This part gets a bit bogged down. It lacks the adventure, danger, and urgency of the earlier narrative as the older Saroo becomes obsessed with finding his early family. Using Google Earth he tries to find that elusive train station where he first went astray, and his apartment soon becomes strewn with maps covered with colored pins. He tortures himself with what his Indian family must have gone through, to the point of endangering his ties with his loved ones right there. Without sleep or a haircut the older Saroo almost becomes as feral as the street urchin he was 25 years earlier.
Identity is at the crux of it all. The well-educated Saroo speaks with an Australian twang, but his memories once awakened call him back to a dusty village half a world away.
How he seeks and then reconciles those two worlds is a lesson for us all. Not to be missed.
A very young Saroo smells the delicious confection Jalebi frying on an open grill in the market. He and his brother Guddu are selling some chunks of coal they have pilfered from a moving train. In exchange they get milk to take home to their mother and sister.
It isn’t the milk, but the delicious, sweet Jalebi that Saroo longs for. Someday, his brother promises him, he will make enough money to buy some for Saroo.
But it will be 25 years before Saroo will taste this confection, and it will be bitter sweet. Because for this happily adopted Australian, all the memories of his lost life and family in India flood upon him in a deluge that leave him forever altered.
Our recipe takes a little time, but is well worth it.
Jalebi is a popular Indian dessert made with maida (flour) and sugar syrup. Served during festivals and special occasions, this dessert recipe is loved not just by kids but adults too. For a twist, this simple recipe can also be served as a breakfast recipe with milk or curd, it will taste divine! Courtesy: www.awesomecuisine.com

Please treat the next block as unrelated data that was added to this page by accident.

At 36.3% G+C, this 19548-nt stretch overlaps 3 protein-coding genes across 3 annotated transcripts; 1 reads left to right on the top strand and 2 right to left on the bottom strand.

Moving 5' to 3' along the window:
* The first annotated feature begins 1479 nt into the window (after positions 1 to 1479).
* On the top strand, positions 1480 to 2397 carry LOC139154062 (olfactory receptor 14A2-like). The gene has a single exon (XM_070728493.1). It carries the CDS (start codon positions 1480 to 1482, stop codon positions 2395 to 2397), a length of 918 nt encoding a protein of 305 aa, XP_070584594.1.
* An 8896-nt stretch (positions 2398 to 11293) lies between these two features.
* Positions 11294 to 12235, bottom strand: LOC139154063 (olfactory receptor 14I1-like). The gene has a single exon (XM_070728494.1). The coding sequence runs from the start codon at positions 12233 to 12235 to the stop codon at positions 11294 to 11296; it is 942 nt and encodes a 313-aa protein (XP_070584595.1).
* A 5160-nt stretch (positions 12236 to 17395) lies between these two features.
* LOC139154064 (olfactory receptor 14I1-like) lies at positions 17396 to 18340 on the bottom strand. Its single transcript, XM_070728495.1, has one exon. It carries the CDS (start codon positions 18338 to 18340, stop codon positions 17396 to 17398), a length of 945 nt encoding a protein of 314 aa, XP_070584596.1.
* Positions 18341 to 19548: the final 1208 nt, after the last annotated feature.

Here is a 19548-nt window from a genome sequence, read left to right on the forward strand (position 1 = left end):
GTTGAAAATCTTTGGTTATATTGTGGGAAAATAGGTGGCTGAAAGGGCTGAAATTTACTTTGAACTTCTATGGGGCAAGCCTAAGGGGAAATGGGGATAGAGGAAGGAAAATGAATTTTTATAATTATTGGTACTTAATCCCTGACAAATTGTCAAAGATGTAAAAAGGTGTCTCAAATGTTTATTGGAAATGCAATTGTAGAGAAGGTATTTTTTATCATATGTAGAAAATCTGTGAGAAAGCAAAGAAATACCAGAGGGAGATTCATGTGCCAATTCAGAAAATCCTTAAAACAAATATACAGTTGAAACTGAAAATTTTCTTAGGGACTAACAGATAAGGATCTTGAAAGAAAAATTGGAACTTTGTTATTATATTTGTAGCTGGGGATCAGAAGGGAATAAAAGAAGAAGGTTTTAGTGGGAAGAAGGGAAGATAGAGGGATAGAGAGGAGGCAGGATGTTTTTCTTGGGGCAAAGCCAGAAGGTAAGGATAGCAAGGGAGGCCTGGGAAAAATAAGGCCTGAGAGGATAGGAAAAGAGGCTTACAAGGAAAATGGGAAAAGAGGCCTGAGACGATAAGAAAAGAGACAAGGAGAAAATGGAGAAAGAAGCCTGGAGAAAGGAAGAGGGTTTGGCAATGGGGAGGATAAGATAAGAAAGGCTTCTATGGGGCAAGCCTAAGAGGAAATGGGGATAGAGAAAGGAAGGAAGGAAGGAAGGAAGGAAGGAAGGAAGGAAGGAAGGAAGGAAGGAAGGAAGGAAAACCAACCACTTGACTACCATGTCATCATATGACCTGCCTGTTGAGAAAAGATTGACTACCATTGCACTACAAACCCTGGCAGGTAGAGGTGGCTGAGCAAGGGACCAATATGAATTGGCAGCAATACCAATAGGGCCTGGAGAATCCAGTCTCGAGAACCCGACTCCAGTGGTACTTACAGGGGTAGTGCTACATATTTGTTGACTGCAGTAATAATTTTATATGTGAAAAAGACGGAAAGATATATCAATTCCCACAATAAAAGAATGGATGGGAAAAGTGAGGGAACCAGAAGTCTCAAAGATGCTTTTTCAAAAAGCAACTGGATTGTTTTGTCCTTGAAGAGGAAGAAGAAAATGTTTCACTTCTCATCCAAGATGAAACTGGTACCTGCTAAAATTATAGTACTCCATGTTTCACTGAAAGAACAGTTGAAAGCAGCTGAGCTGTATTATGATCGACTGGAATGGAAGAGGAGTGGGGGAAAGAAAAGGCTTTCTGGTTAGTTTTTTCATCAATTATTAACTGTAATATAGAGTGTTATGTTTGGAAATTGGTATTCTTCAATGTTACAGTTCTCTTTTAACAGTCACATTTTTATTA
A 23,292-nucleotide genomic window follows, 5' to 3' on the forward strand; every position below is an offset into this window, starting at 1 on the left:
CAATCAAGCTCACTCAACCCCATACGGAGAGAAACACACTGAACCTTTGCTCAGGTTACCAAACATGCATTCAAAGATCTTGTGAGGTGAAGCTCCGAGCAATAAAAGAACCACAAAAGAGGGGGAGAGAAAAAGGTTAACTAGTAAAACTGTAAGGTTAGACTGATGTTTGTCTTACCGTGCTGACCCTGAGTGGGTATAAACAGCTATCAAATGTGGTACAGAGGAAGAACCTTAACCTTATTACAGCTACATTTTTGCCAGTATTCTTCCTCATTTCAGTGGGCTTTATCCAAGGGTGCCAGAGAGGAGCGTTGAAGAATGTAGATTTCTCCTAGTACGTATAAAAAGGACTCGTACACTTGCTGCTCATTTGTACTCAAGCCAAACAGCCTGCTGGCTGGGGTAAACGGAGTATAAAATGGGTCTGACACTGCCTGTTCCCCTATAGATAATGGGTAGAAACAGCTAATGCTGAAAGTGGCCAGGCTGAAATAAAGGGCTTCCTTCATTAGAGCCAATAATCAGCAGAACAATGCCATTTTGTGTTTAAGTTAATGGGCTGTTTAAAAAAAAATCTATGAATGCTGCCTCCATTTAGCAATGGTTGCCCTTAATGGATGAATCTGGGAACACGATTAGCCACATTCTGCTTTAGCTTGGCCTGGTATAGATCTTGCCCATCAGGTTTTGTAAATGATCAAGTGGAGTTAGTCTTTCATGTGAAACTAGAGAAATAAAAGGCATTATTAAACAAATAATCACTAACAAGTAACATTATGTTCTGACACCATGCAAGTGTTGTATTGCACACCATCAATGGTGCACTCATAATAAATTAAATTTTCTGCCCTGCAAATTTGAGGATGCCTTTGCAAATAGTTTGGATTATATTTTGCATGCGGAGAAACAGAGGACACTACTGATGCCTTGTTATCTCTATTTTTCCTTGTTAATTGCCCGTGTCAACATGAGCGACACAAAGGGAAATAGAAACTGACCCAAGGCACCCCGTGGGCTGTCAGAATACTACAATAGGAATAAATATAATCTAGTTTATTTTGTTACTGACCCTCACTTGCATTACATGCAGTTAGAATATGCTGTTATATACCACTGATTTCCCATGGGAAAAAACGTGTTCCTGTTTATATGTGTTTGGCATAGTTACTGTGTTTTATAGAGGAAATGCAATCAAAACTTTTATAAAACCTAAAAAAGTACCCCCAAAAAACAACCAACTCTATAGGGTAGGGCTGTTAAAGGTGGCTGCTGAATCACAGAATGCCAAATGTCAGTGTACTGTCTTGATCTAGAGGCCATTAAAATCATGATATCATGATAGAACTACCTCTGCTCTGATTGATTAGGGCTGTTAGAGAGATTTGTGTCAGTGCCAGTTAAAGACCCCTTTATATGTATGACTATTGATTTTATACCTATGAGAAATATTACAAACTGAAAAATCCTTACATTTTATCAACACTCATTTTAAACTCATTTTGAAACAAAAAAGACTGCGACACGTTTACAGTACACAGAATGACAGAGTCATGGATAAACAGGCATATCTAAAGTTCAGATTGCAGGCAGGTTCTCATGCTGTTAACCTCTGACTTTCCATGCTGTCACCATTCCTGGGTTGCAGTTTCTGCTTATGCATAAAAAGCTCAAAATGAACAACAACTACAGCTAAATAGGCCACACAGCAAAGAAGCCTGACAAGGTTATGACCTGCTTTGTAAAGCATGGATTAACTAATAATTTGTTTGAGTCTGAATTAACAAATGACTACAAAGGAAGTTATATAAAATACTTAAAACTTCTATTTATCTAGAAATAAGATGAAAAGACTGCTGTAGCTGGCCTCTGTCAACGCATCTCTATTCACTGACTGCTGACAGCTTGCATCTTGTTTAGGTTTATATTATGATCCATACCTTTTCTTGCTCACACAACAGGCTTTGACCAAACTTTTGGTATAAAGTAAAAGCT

2 cup all purpose flour
1 1/2 cup yoghurt (curd)
1/4 cup ghee
2 cup sugar
1 pinch saffron
1/4 teaspoon powdered black cardamom
1/4 cup corn flour
1 pinch baking soda
2 cup sunflower oil
2 cup Water
1 teaspoon Rose water
1/2 teaspoon edible food color
Step 1: For making this easy dessert recipe, mix all purpose flour, corn flour and baking soda in a bowl.
Step 2: Add ghee and food colour and mix well.
Step 3: Add the curd and enough water to make a thick batter and keep aside for 8 hours or overnight.
Step 4: Using a ladle, mix well until it is thick but has a pouring consistency.
Step 5: To make the sugar syrup, heat water in a pan over medium flame. Add sugar and mix until fully dissolved.
Step 6 : Simmer the syrup until it has one string consistency. Add saffron, cardamom powder and rose essence. Stir well.
Step 7: Heat oil for deep frying over medium flame.
Step 8: Now fill the jalebi batter in a muslin cloth and pierce a small hole in it.
Step 9: Now squeeze the muslin cloth to make concentric circles. Move from inside to outside to make perfect circles. Fry till jalebis are crisp and golden.
Step 10: Soak them in sugar syrup for 2-3 minutes. Ensure that the sugar syrup is warm and not very hot.
Step 11: Now remove from the syrup and place on a tray lined with butter paper or foil.
Step 12: Decorate with silver foil and serve the jalebis hot, warm or at room temperature.